Hong Kong typhoon shelter suffers multi-vessel fire

A fire that broke out in a Hong Kong typhoon shelter early on the morning of Sunday June 27th resulted in the sinking of at least 20 vessels and damage to a further 12, reports the South China Morning Post.

The fire started on a yacht, possibly during a barbecue, but quickly jumped from boat to boat. The narrow channels between the boats at anchor made the fire easier to spread and harder to put out.

Local politicians called for authorities to fix long-known structural problems in the city’s marinas and typhoon shelters.

The event was one of Hong Kong’s worst fires involving boats. In September 2015 there was a similar fire at Shau Kei Wan typhoon shelter when about 30 vessels were damaged.

The fire started at Aberdeen South Typhoon Shelter at 02:34 local time and spread quickly. The fire was brought under control by 08:08 and was nearly completely extinguished by 08:40.

More than 200 emergency response officers and about 40 fire engines and ambulances were used during the operation, while police also used 10 vessels to evacuate 22 men and 13 women to a nearby marine police base.

The Marine Department said it had engaged a contractor to clean up debris and an oil spill covering an area about 50 square metres in width.

An estimated 300 boats are moored on that side of the marina, according to residents there.

Steven Ho Chun-yin, lawmaker for the agriculture and fisheries sector in the Hong Kong assembly, said that the fire should prompt the government to rethink the way it manages the city’s marinas. “There are just not enough mooring spaces for all the boats in Hong Kong,” he said. “The problem is similar to how there is not enough housing in the city. You need to have enough space for the boats to minimise the risk.”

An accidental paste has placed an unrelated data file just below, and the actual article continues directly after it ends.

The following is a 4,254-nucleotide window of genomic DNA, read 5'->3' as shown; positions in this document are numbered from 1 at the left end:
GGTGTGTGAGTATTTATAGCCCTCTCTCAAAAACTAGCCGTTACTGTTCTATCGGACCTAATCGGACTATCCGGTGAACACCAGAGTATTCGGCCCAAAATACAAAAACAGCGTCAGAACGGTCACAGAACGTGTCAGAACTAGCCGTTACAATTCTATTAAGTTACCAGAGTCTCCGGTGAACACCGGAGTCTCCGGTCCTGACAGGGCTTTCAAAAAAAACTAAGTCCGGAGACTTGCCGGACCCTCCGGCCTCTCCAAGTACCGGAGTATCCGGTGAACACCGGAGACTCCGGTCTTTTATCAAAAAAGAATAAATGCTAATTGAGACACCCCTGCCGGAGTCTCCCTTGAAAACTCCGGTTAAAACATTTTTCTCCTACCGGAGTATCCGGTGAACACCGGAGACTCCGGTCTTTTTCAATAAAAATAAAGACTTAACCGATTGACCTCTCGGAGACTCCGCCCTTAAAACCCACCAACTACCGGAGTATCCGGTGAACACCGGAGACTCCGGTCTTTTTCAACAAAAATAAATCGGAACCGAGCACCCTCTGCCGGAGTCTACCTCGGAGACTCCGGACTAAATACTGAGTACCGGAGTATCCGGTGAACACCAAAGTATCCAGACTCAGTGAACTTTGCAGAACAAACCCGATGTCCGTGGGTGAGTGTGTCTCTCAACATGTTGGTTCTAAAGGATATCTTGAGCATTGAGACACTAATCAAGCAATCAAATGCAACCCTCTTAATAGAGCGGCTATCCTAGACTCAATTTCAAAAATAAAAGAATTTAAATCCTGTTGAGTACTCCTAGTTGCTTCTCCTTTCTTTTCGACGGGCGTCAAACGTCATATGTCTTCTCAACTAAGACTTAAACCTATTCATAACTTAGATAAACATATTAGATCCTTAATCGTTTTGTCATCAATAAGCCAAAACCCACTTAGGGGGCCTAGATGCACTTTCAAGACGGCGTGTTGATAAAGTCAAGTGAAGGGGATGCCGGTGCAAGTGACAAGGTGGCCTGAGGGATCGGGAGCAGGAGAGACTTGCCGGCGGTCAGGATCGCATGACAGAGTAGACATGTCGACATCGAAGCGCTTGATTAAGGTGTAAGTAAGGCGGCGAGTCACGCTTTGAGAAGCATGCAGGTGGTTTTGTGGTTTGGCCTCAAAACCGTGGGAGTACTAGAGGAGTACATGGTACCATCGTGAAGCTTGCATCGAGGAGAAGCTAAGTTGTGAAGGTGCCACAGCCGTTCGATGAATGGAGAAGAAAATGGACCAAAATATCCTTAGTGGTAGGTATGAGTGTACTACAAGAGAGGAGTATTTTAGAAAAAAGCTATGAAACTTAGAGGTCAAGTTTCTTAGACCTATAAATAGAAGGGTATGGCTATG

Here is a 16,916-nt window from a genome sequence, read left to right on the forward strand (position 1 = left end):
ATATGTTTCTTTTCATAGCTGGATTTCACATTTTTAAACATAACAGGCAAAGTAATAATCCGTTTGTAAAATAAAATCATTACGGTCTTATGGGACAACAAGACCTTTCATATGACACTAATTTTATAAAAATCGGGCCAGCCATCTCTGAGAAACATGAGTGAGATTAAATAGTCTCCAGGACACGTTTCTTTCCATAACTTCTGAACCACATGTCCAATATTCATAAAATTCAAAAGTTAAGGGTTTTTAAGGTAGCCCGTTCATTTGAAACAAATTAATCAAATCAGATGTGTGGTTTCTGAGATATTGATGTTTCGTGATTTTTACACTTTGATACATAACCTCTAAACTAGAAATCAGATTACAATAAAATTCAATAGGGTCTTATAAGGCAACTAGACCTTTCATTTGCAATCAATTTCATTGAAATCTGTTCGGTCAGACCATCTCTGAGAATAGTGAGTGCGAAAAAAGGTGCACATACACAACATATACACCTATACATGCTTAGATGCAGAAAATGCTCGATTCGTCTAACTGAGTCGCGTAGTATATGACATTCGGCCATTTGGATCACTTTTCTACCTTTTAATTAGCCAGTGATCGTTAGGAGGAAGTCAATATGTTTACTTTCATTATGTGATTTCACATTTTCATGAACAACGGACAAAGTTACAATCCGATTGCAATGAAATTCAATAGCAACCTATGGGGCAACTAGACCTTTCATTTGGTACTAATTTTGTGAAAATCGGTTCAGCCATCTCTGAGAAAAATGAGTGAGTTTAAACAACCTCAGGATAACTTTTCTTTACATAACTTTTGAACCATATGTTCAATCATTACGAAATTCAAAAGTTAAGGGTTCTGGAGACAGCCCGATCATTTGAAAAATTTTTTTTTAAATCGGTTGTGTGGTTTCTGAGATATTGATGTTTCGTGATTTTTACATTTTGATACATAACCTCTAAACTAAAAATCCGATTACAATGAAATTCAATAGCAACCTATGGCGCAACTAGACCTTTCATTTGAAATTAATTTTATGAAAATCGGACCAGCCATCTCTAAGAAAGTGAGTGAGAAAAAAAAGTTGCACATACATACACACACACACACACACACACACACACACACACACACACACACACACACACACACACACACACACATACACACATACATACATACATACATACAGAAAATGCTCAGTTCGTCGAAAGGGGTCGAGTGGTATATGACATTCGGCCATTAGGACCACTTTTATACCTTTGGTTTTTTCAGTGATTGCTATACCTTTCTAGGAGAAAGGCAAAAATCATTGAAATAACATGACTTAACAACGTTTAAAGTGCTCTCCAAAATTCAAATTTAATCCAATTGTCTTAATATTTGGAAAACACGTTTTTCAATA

Southern district council member Angus Wong Yui-hei, who represents the Aberdeen constituency where the fire occurred, said that the lack of berthing facilities had long been overlooked by the government. “The fire today should prompt people to pay attention to this problem,” Wong said. “The yachts were packed so closely, so it is worth looking at whether the Marine Department has been managing the moorings adequately”.

He said that the government should have clearer guidelines for how much space needed to be kept between each boat, as well as separating out different types of vessels. “It’s really a structural problem, and how the berthing spaces are managed between different types of boats should really be looked at,” he said.